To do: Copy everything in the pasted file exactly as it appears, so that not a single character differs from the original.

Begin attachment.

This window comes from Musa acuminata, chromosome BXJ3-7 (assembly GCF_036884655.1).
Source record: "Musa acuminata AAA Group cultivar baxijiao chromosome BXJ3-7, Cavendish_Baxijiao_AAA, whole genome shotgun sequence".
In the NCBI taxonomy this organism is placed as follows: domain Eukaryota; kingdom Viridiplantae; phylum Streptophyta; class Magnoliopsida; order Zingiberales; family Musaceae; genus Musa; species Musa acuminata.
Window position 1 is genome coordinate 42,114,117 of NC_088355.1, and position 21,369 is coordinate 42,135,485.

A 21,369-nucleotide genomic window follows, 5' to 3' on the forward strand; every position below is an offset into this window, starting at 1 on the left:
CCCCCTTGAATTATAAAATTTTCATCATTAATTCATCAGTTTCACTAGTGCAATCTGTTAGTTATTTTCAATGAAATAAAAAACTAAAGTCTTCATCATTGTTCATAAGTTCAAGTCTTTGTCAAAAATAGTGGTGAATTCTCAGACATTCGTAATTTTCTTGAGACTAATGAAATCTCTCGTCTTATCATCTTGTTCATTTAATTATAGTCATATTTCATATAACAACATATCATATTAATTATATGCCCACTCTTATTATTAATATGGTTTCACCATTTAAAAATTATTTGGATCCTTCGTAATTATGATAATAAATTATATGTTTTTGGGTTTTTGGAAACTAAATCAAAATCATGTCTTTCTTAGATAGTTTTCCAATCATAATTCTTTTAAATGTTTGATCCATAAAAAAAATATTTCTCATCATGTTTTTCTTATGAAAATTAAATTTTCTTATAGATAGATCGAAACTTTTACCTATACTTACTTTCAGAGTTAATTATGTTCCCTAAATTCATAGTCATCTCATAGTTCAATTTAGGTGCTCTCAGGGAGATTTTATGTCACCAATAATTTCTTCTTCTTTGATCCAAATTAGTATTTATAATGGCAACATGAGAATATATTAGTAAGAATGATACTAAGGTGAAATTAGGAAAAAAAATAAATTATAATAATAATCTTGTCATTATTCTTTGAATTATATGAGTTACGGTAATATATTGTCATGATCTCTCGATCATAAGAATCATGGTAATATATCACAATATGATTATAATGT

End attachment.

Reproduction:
This window comes from Musa acuminata, chromosome BXJ3-7 (assembly GCF_036884655.1).
Source record: "Musa acuminata AAA Group cultivar baxijiao chromosome BXJ3-7, Cavendish_Baxijiao_AAA, whole genome shotgun sequence".
In the NCBI taxonomy this organism is placed as follows: domain Eukaryota; kingdom Viridiplantae; phylum Streptophyta; class Magnoliopsida; order Zingiberales; family Musaceae; genus Musa; species Musa acuminata.
Window position 1 is genome coordinate 42,114,117 of NC_088355.1, and position 21,369 is coordinate 42,135,485.

A 21,369-nucleotide genomic window follows, 5' to 3' on the forward strand; every position below is an offset into this window, starting at 1 on the left:
CCCCCTTGAATTATAAAATTTTCATCATTAATTCATCAGTTTCACTAGTGCAATCTGTTAGTTATTTTCAATGAAATAAAAAACTAAAGTCTTCATCATTGTTCATAAGTTCAAGTCTTTGTCAAAAATAGTGGTGAATTCTCAGACATTCGTAATTTTCTTGAGACTAATGAAATCTCTCGTCTTATCATCTTGTTCATTTAATTATAGTCATATTTCATATAACAACATATCATATTAATTATATGCCCACTCTTATTATTAATATGGTTTCACCATTTAAAAATTATTTGGATCCTTCGTAATTATGATAATAAATTATATGTTTTTGGGTTTTTGGAAACTAAATCAAAATCATGTCTTTCTTAGATAGTTTTCCAATCATAATTCTTTTAAATGTTTGATCCATAAAAAAAATATTTCTCATCATGTTTTTCTTATGAAAATTAAATTTTCTTATAGATAGATCGAAACTTTTACCTATACTTACTTTCAGAGTTAATTATGTTCCCTAAATTCATAGTCATCTCATAGTTCAATTTAGGTGCTCTCAGGGAGATTTTATGTCACCAATAATTTCTTCTTCTTTGATCCAAATTAGTATTTATAATGGCAACATGAGAATATATTAGTAAGAATGATACTAAGGTGAAATTAGGAAAAAAAATAAATTATAATAATAATCTTGTCATTATTCTTTGAATTATATGAGTTACGGTAATATATTGTCATGATCTCTCGATCATAAGAATCATGGTAATATATCACAATATGATTATAATGT